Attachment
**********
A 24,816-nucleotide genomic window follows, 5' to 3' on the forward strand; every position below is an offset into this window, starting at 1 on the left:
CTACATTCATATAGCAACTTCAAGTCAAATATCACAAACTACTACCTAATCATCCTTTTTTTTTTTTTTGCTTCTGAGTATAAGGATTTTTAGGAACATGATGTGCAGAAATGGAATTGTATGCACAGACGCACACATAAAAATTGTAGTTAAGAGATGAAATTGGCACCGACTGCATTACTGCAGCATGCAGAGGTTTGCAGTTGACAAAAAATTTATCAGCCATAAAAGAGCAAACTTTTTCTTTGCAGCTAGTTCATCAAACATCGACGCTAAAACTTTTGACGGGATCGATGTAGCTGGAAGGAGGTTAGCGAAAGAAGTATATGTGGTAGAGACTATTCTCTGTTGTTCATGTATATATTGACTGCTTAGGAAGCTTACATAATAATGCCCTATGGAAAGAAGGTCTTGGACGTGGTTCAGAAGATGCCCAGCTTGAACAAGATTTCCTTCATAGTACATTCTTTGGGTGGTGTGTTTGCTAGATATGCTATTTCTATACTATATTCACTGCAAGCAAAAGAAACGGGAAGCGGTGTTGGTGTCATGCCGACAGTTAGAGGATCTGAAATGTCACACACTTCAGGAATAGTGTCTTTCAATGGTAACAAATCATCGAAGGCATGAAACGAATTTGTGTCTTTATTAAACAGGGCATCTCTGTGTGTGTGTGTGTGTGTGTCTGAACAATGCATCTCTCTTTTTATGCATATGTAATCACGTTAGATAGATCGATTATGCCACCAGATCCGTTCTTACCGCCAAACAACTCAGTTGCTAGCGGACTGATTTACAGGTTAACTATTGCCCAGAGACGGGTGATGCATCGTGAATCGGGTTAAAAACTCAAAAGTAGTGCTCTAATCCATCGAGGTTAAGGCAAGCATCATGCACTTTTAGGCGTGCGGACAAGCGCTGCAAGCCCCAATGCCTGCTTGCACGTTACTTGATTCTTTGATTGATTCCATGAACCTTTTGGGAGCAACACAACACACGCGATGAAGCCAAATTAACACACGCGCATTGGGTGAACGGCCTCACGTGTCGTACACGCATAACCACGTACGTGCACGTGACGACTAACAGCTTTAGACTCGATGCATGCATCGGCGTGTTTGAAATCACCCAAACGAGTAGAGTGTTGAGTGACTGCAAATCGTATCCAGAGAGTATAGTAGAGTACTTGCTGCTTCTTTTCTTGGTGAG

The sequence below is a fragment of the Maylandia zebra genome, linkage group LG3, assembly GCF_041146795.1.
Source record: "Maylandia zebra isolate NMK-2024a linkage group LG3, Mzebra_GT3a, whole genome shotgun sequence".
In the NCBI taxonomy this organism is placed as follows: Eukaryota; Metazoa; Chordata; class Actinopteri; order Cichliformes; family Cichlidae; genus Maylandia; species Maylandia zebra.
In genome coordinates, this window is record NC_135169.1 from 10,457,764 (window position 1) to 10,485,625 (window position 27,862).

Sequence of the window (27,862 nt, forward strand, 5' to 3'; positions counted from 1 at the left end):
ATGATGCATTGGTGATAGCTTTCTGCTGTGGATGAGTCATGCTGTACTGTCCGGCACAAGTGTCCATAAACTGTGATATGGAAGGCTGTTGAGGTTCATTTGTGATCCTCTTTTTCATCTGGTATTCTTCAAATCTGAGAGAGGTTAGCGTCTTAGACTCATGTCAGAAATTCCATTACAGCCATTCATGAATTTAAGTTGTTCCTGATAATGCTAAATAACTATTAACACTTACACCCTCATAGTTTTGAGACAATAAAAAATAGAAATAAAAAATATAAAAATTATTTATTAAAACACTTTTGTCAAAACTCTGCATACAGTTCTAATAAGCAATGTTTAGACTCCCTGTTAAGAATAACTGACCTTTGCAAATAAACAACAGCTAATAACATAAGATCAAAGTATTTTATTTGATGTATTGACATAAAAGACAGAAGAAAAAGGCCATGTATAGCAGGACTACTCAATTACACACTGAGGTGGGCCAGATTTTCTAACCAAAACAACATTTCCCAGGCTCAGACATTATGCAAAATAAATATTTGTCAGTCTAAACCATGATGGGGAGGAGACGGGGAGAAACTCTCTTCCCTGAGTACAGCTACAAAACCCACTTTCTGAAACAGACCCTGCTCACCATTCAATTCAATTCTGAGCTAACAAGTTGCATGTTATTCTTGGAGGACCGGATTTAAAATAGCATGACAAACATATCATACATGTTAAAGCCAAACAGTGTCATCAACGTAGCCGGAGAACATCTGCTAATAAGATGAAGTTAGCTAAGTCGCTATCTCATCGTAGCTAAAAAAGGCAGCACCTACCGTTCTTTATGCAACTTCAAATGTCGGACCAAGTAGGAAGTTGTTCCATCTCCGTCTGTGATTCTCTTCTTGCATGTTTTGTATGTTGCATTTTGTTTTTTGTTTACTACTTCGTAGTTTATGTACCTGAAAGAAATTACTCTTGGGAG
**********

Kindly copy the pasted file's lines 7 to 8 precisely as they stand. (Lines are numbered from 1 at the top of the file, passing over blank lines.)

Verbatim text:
Sequence of the window (27,862 nt, forward strand, 5' to 3'; positions counted from 1 at the left end):
ATGATGCATTGGTGATAGCTTTCTGCTGTGGATGAGTCATGCTGTACTGTCCGGCACAAGTGTCCATAAACTGTGATATGGAAGGCTGTTGAGGTTCATTTGTGATCCTCTTTTTCATCTGGTATTCTTCAAATCTGAGAGAGGTTAGCGTCTTAGACTCATGTCAGAAATTCCATTACAGCCATTCATGAATTTAAGTTGTTCCTGATAATGCTAAATAACTATTAACACTTACACCCTCATAGTTTTGAGACAATAAAAAATAGAAATAAAAAATATAAAAATTATTTATTAAAACACTTTTGTCAAAACTCTGCATACAGTTCTAATAAGCAATGTTTAGACTCCCTGTTAAGAATAACTGACCTTTGCAAATAAACAACAGCTAATAACATAAGATCAAAGTATTTTATTTGATGTATTGACATAAAAGACAGAAGAAAAAGGCCATGTATAGCAGGACTACTCAATTACACACTGAGGTGGGCCAGATTTTCTAACCAAAACAACATTTCCCAGGCTCAGACATTATGCAAAATAAATATTTGTCAGTCTAAACCATGATGGGGAGGAGACGGGGAGAAACTCTCTTCCCTGAGTACAGCTACAAAACCCACTTTCTGAAACAGACCCTGCTCACCATTCAATTCAATTCTGAGCTAACAAGTTGCATGTTATTCTTGGAGGACCGGATTTAAAATAGCATGACAAACATATCATACATGTTAAAGCCAAACAGTGTCATCAACGTAGCCGGAGAACATCTGCTAATAAGATGAAGTTAGCTAAGTCGCTATCTCATCGTAGCTAAAAAAGGCAGCACCTACCGTTCTTTATGCAACTTCAAATGTCGGACCAAGTAGGAAGTTGTTCCATCTCCGTCTGTGATTCTCTTCTTGCATGTTTTGTATGTTGCATTTTGTTTTTTGTTTACTACTTCGTAGTTTATGTACCTGAAAGAAATTACTCTTGGGAG